Ten years ago, The Joy Formidable released their aptly titled debut LP, The Big Roar. In the decade since, the trio have gone from indie darlings to an underappreciated gem. Their sound has evolved from that unmistakable roar to incorporating acoustic tracks and more diverse sounds. Their openness to expand was a double-edged sword, alienating fans who loved their early sound while also building a dedicated fanbase who crave the catharsis that Ritzy Bryan, Rhydian Dafydd and Matt Thomas create. The band have also undergone quite a change of scenery over the last couple of years, relocating to London to Utah and back to their native Wales.
It seemed for a bit that the roar had subsided, but Into The Blue features the immense sound that defined their early days. The title track sets the album’s tone with with an incredible energy and Bryan’s vocals sounding strong as ever. Tracks like “Chimes” and “Sevier” maintain the pace with no indication of slowing down, thanks to the intense percussion especially on “Sevier”.
The band continue the full-throttle momentum on the next three tracks. “Interval” has more killer riffs and exceptional drumming while “Farrago” has features heavy power chords that wouldn’t feel out of place on a metal record. “Gotta Feed My Dog” is one of the record’s hardest hitting songs. Bryan’s whispered vocal delivery here contrasts with some of the album’s best guitar moments for spectacular results.
Listeners almost need a break when “Somewhere New” begins. On this acoustic track, Dafydd takes over lead vocal duties. It’s an impressive performance for someone who rarely steps into the spotlight. The track’s quiet moments offer a welcome breather within the storm that is Into The Blue.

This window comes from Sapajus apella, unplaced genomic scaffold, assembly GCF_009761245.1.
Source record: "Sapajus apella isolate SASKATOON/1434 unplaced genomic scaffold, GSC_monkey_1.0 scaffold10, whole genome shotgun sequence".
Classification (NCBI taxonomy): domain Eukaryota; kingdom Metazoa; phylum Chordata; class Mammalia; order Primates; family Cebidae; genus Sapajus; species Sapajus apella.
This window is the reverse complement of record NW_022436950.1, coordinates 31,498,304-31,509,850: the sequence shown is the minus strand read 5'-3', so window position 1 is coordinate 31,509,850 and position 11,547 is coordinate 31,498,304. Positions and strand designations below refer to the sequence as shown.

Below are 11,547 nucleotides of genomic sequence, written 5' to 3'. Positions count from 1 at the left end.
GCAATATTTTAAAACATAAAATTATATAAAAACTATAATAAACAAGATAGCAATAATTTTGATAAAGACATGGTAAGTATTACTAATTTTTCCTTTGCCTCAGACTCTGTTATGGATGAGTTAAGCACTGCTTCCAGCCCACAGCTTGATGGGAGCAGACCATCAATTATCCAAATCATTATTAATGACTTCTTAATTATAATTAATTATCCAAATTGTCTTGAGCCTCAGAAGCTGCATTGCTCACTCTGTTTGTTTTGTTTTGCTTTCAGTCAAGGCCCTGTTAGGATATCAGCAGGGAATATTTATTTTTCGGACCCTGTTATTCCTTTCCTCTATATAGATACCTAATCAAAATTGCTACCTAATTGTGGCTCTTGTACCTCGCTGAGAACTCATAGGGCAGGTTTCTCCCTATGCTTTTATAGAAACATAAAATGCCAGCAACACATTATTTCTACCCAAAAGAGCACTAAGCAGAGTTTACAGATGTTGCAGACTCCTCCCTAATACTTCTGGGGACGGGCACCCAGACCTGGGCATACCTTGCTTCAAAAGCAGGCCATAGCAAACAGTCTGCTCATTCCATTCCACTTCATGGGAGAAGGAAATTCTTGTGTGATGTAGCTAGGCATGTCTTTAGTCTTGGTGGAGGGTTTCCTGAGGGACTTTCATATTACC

The heavy riffs return on “Bring It to the Front”, which also features lush synths for contrast. “Back To Nothing” is one of the band’s finest songs. It exemplifies everything fans have loved from the start, including moments of catharsis, massive sonic density, and empowering lyrics:
“It’s taken all this time to begin
I don’t want you to save me now
Let this in
There’s no meeting in the middle now
I won’t go back to nothing”
The final two tracks bring perfect closure. “Only Once” is another banger propelled by chugging, distorted bass underneath. The song’s final moments are some of Into The Blue’s most intense. “Left Too Soon” captures the band at their present best. Starting with acoustic guitar, its gorgeous intro builds with a crescendo that may catch listeners off-guard but will certainly not disappoint. A screaming guitar solo and relentless drumming bring the record to its stunning close.
Into The Blue isn’t a comeback album, though it feels like one. The Joy Formidable have released consistently great albums, yet this one feels like a triumphant return to their roots. Here they embrace their original identity. The roar and the energy are there, sounding more polished and mature. This LP showcases why The Joy Formidable are one of modern music’s most powerful bands.
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